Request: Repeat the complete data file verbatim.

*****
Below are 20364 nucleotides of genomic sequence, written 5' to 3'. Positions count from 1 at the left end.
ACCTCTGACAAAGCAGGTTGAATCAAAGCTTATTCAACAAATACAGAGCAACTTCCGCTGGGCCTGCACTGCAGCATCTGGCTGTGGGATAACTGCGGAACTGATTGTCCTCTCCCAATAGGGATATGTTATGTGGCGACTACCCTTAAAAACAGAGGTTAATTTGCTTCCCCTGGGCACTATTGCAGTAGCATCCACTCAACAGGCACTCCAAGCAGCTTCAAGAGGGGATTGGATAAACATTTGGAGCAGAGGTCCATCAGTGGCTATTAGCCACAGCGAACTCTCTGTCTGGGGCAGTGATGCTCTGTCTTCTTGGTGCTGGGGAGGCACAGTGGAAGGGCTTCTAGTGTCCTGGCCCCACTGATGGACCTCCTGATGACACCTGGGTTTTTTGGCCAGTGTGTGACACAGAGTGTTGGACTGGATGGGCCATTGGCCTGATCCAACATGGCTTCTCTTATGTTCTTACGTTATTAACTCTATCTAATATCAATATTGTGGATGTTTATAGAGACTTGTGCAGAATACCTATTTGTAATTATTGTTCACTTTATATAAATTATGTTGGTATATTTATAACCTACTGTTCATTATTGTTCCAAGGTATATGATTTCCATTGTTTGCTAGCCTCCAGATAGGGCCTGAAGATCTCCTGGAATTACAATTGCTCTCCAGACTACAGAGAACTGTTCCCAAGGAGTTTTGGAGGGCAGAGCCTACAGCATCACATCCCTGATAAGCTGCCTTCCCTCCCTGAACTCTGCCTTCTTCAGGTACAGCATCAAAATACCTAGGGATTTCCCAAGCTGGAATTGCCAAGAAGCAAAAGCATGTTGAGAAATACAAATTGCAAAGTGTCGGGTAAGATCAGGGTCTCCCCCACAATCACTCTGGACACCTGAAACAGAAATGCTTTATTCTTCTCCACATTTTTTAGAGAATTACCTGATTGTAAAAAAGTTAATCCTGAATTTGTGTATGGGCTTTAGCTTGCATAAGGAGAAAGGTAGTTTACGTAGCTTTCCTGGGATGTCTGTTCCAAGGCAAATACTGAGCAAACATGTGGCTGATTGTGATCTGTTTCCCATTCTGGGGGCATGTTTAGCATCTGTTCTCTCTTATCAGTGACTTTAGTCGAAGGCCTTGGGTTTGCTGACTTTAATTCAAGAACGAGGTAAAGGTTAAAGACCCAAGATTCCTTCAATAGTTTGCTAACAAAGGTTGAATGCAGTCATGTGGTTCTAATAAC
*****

Below are 20364 nucleotides of genomic sequence, written 5' to 3'. Positions count from 1 at the left end.
ACCTCTGACAAAGCAGGTTGAATCAAAGCTTATTCAACAAATACAGAGCAACTTCCGCTGGGCCTGCACTGCAGCATCTGGCTGTGGGATAACTGCGGAACTGATTGTCCTCTCCCAATAGGGATATGTTATGTGGCGACTACCCTTAAAAACAGAGGTTAATTTGCTTCCCCTGGGCACTATTGCAGTAGCATCCACTCAACAGGCACTCCAAGCAGCTTCAAGAGGGGATTGGATAAACATTTGGAGCAGAGGTCCATCAGTGGCTATTAGCCACAGCGAACTCTCTGTCTGGGGCAGTGATGCTCTGTCTTCTTGGTGCTGGGGAGGCACAGTGGAAGGGCTTCTAGTGTCCTGGCCCCACTGATGGACCTCCTGATGACACCTGGGTTTTTTGGCCAGTGTGTGACACAGAGTGTTGGACTGGATGGGCCATTGGCCTGATCCAACATGGCTTCTCTTATGTTCTTACGTTATTAACTCTATCTAATATCAATATTGTGGATGTTTATAGAGACTTGTGCAGAATACCTATTTGTAATTATTGTTCACTTTATATAAATTATGTTGGTATATTTATAACCTACTGTTCATTATTGTTCCAAGGTATATGATTTCCATTGTTTGCTAGCCTCCAGATAGGGCCTGAAGATCTCCTGGAATTACAATTGCTCTCCAGACTACAGAGAACTGTTCCCAAGGAGTTTTGGAGGGCAGAGCCTACAGCATCACATCCCTGATAAGCTGCCTTCCCTCCCTGAACTCTGCCTTCTTCAGGTACAGCATCAAAATACCTAGGGATTTCCCAAGCTGGAATTGCCAAGAAGCAAAAGCATGTTGAGAAATACAAATTGCAAAGTGTCGGGTAAGATCAGGGTCTCCCCCACAATCACTCTGGACACCTGAAACAGAAATGCTTTATTCTTCTCCACATTTTTTAGAGAATTACCTGATTGTAAAAAAGTTAATCCTGAATTTGTGTATGGGCTTTAGCTTGCATAAGGAGAAAGGTAGTTTACGTAGCTTTCCTGGGATGTCTGTTCCAAGGCAAATACTGAGCAAACATGTGGCTGATTGTGATCTGTTTCCCATTCTGGGGGCATGTTTAGCATCTGTTCTCTCTTATCAGTGACTTTAGTCGAAGGCCTTGGGTTTGCTGACTTTAATTCAAGAACGAGGTAAAGGTTAAAGACCCAAGATTCCTTCAATAGTTTGCTAACAAAGGTTGAATGCAGTCATGTGGTTCTAATAAC